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Opinions of Tuesday, 12 November 2013

Columnist: Bokor, Michael J. K.

It is not support that President Mahama lacks

By Dr. Michael J.K. Bokor
Sunday, November 10, 2013
The problems cropping up to torment President Mahama have a direct bearing on his government’s inability to solve national problems, not the lack of support for him from the NDC or his own government circles. His entire team seems to lack the drive to do what they have been appointed to do. Almost every sector is beset with problems that the Ministers and their Deputies don’t know how to solve. They are talking “chaff” more than doing anything productive. Plain talk.
How is the government implementing the NDC’s manifesto to move the country forward? No one needs any conference, workshop, or summit on the country’s problems. The NDC knew long ago about these problems, which was why it formulated its manifesto to win voter support. Why isn’t the manifesto working? Anybody’s guess!!
In his response to the scathing criticisms against his leadership style, President Mahama said, among others, that “in this difficult job, the least one expects is comradeship and solidarity.”
Good expectations! What is not there for the President to remain assured that he has the support of all Ghanaians (including me) who put him far ahead of the other candidates at Election 2012? We were with him all through the rough waters of the NPP’s useless petition against his legitimate rise to power and will be with him till his constitutionally mandated era ends. Even then, we will be with him till all of us pay our dues to Nature. He needn’t nurse any doubt, fear, or suspicion of betrayal. What is written is written!!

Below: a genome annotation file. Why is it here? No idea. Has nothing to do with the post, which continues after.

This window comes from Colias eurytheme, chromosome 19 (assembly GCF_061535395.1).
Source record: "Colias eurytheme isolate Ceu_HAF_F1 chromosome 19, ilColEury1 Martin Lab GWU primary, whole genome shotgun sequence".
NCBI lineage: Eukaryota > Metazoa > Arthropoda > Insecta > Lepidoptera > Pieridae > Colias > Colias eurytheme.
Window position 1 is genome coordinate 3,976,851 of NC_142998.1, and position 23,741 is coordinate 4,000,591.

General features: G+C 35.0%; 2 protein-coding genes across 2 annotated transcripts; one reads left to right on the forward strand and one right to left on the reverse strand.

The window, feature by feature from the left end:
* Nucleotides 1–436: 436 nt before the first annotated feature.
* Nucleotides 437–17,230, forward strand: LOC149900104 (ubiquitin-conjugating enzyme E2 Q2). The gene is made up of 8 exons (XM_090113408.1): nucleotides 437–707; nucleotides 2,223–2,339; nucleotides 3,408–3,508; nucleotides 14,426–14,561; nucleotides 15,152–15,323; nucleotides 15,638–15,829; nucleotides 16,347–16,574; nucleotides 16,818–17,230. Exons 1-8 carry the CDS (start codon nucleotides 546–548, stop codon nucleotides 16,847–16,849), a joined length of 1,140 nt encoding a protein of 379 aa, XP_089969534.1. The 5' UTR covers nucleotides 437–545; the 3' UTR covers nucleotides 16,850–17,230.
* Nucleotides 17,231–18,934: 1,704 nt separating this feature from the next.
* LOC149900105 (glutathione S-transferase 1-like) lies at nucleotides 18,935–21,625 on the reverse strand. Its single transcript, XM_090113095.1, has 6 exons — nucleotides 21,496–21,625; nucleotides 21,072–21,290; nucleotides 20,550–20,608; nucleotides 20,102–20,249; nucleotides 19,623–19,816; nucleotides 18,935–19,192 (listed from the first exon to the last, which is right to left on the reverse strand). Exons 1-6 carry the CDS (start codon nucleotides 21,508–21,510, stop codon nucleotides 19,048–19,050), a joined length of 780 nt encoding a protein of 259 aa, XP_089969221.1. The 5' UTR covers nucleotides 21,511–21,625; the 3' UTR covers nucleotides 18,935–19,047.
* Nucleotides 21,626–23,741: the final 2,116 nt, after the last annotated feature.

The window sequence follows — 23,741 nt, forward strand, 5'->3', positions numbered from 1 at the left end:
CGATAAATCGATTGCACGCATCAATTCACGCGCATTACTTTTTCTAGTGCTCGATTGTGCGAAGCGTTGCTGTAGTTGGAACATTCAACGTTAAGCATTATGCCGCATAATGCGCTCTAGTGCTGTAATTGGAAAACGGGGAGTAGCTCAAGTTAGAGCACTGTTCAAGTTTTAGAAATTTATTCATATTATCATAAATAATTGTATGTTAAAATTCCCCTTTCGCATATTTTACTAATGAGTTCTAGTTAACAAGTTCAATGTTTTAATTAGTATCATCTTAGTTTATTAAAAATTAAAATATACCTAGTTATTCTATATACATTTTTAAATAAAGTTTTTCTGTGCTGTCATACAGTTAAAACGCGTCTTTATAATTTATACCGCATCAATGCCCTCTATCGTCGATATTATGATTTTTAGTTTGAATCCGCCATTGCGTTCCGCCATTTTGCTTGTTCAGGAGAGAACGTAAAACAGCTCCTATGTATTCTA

But first things first. Every fire must have a smoke that leads to its cause/source. That is what the President has to ponder: Why should his own appointees begin grumbling about his leadership style?
Alban Bagbin says he has “ceased fire”; but the dust that his scathing criticism of that leadership style has raised is yet to settle. To worsen matters, Victoria Hammah didn’t take long to confirm public fears that most of those in President Mahama’s team are not fit to be vested with such onerous responsibilities. And President Mahama didn’t take long either to show her the exit. But is that the end of the story on incompetence, incontinence, and plain lousiness in doing government business? A resounding “No”!!
We will continue to discuss the implications of these happenings (especially the criticism of President Mahama’s leadership style) and make connections for a deeper meaning into the issues rocking the boat at the Presidency.
From all indications, President Mahama isn’t happy at the criticisms and feels that instead of the solidarity and camaraderie that he expects from his appointees, he is rather being torn apart. Although he didn’t plead his case, a friend of mine who responded to comments in an ongoing conversation on my Facebook page raised issues to that effect: